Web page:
The Law Has Changed For Smoking In Vehicles
Update To The Law On Smoking In Vehicles With Anyone Under The Age Of 18
From the 1st of October 2015, it has been made illegal to smoke in any vehicle when in the presence of someone under the age of 18.
The Law Explained
As of the 1st of October 2015, to protect younger people and children from the dangers of second hand smoke, it has been made illegal to smoke in a vehicle if anyone under 18 years of age is present. If caught, both the driver and the smoker could face a £50 penalty. This law applies to every driver throughout England and Wales and includes any enclosed private vehicle - regardless of windows/sunroof being open, the air conditioning being switched on or anyone smoking with the door open. This also applies to 17 year old drivers even if they still hold a provisional driving licence. However, the law does not apply to a 17 year old driver smoking on his own in a vehicle, a convertible car with its roof down or to any e-cigarettes.
Facts About Second Hand Smoke
Second hand smoke is made up of two types of tobacco smoke, that which is produced from the burning of the tip and smoke exhaled from the smoker. The smoke from the burning tip is 4 times more hazardous than that inhaled by the smoker. Second hand smoke can contain more than 4000 different types of chemicals, more than 250 of which are known to be harmful while around 69 are known to be cancer causing. 85% of tobacco smoke is invisible to the human eye and smoke particles can build up on clothes and surfaces. The smoke can also stay in the air for around two and a half hours, even if you open a window. Children that are exposed to second hand smoke are of a higher risk of developing respiratory conditions such as asthma and chest infections, it is also linked to cot death in babies. When smoking during a car journey, smoke levels can reach to almost three times higher than the European recommended air pollution standard.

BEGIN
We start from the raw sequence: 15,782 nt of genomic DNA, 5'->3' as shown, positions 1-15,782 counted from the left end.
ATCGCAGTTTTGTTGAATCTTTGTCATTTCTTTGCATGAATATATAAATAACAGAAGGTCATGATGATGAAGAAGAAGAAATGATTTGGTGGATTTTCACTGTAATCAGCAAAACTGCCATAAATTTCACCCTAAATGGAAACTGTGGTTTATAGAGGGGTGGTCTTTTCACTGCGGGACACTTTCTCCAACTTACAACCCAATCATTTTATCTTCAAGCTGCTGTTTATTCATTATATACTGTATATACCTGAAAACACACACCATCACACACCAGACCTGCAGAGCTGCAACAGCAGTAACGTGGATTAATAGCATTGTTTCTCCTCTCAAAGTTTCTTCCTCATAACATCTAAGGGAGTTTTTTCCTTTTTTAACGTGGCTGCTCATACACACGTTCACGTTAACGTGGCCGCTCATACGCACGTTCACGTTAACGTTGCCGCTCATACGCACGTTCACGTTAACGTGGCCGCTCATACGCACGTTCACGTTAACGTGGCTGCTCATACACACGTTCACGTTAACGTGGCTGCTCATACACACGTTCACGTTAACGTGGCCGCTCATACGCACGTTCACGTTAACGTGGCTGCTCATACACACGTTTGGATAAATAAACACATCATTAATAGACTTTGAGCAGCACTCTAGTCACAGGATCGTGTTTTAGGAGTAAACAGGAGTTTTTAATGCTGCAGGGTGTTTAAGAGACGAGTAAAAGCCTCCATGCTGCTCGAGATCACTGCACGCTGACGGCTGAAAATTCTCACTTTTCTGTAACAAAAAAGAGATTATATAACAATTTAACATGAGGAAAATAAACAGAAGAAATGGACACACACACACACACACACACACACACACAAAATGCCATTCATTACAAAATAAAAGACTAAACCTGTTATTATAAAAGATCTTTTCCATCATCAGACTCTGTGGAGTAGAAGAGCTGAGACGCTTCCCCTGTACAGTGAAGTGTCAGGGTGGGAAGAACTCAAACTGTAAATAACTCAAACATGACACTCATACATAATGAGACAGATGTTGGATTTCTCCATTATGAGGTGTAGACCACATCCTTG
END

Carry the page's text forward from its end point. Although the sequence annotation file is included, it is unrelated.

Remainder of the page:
Is There A Safe Level For Second Hand Smoke?
In short, the answer is no. Even just inhaling smoke once, you have still exposed yourself or others to hundreds of harmful chemicals which could have an impact on yours/their health. The best way to deal with this problem is to refrain from smoking altogether in and around enclosed areas where children and others will be. This will prevent any smoke lingering in the air and smoke particles from building up on surfaces.
As from the 1st of October, smoking in a vehicle when a young person or child is present, regardless of if the windows are down, the air conditioning on or the door being open will be illegal. Not only will it carry a £50 fine for the smoker and the driver, there are also all of the health risks to your passengers, so be sensible and don't get caught out!
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